Shortly, a ban would be put on cosmetics companies because the use of animals to test their products was unnecessary. During the 1980s many of the protests were against the largest cosmetic companies in the country like Revlon and Avon. After the resilient protests and media attention, animal testing for cosmetics became banned. Many of these companies quickly took on strong anti-animal testing policies. When 1993 rolled around, Section 1301 of the National Institutes of Health Revitalization Act introduced the “3Rs”, which stood for replacement, refinement, and reduction. Replacement pushed for finding alternative testing procedures wherever possible. Refinement was dedicated to reducing pain/suffering and improving the welfare of the creatures. Finally, the reduction was designated to decrease the number of animals used in testing (Dignon).
When it comes to the steps required to study animals, they are very different from the necessary steps for studies done with humans. For a clinical study to be done on human subjects, many stages have to be approved by a committee. These stages ensure that the study will produce a meaningful result and that the risk-to-benefit ratio is satisfactory. Therefore, when it comes to testing on animals, companies and research facilities should have to pass the same stages that are run-pass a committee (Musch). Even though these laws are doing their best to help protect the welfare of animals, many times corporations and research facilities can find loopholes. In reality, these laws do not always benefit the animals and will only cause slight improvements (Dignon). Although legislation is not the only thing that is helping stop this type of testing, the push for alternatives models is what the future holds.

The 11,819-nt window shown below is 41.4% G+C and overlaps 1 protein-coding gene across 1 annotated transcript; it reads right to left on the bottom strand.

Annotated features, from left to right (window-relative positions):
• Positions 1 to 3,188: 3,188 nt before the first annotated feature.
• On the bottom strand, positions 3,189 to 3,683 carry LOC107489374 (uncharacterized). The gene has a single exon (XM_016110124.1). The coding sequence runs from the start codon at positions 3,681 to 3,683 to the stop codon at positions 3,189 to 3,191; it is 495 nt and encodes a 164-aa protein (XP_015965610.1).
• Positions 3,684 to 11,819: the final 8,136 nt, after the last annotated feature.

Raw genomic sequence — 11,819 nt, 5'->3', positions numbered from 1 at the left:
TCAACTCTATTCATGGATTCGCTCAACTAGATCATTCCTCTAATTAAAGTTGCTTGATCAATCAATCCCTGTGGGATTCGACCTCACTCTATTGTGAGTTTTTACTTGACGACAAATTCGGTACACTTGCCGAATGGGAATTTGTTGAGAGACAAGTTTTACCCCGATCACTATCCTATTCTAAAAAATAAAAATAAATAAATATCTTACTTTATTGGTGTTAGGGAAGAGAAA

Testing on animals may never be stopped fully, but finding as many alternatives as possible will help reduce that amount of experimentation on creatures that cannot fight for themselves. On March 11, 2013, Europe banned all testing on animals for cosmetic purposes (Hajar). After the ban, alternative models became the number one priority and the results proved exceptional. Many non-animal models replicate human tissue and are providing a suitable replacement for cosmetic industries. Though, seeing how pharmaceutical companies are another major enterprise where animal testing is done, these non-animal models could benefit them as well. Today, pharmaceutical companies do not abide by the animal testing ban, though it is perceived to be a possibility shortly (Dolgin). With advancements made on the alternative models, the pharmaceutical companies should have plenty of opportunities to find other ways of testing than on live animals. Since humans are the consumers of the products being produced by these corporations, creating a human tissue model is what they seek.